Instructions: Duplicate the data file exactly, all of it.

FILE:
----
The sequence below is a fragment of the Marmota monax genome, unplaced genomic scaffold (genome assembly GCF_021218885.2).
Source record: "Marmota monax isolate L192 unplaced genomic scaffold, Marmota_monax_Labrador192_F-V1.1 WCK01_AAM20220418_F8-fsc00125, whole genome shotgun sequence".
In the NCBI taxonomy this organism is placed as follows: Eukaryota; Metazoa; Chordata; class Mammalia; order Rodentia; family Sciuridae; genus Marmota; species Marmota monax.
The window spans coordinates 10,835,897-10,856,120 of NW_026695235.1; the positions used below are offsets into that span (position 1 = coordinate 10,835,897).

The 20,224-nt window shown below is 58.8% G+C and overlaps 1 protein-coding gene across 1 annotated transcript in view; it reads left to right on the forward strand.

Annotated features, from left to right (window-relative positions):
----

The sequence below is a fragment of the Marmota monax genome, unplaced genomic scaffold (genome assembly GCF_021218885.2).
Source record: "Marmota monax isolate L192 unplaced genomic scaffold, Marmota_monax_Labrador192_F-V1.1 WCK01_AAM20220418_F8-fsc00125, whole genome shotgun sequence".
In the NCBI taxonomy this organism is placed as follows: Eukaryota; Metazoa; Chordata; class Mammalia; order Rodentia; family Sciuridae; genus Marmota; species Marmota monax.
The window spans coordinates 10,835,897-10,856,120 of NW_026695235.1; the positions used below are offsets into that span (position 1 = coordinate 10,835,897).

The 20,224-nt window shown below is 58.8% G+C and overlaps 1 protein-coding gene across 1 annotated transcript in view; it reads left to right on the forward strand.

Annotated features, from left to right (window-relative positions):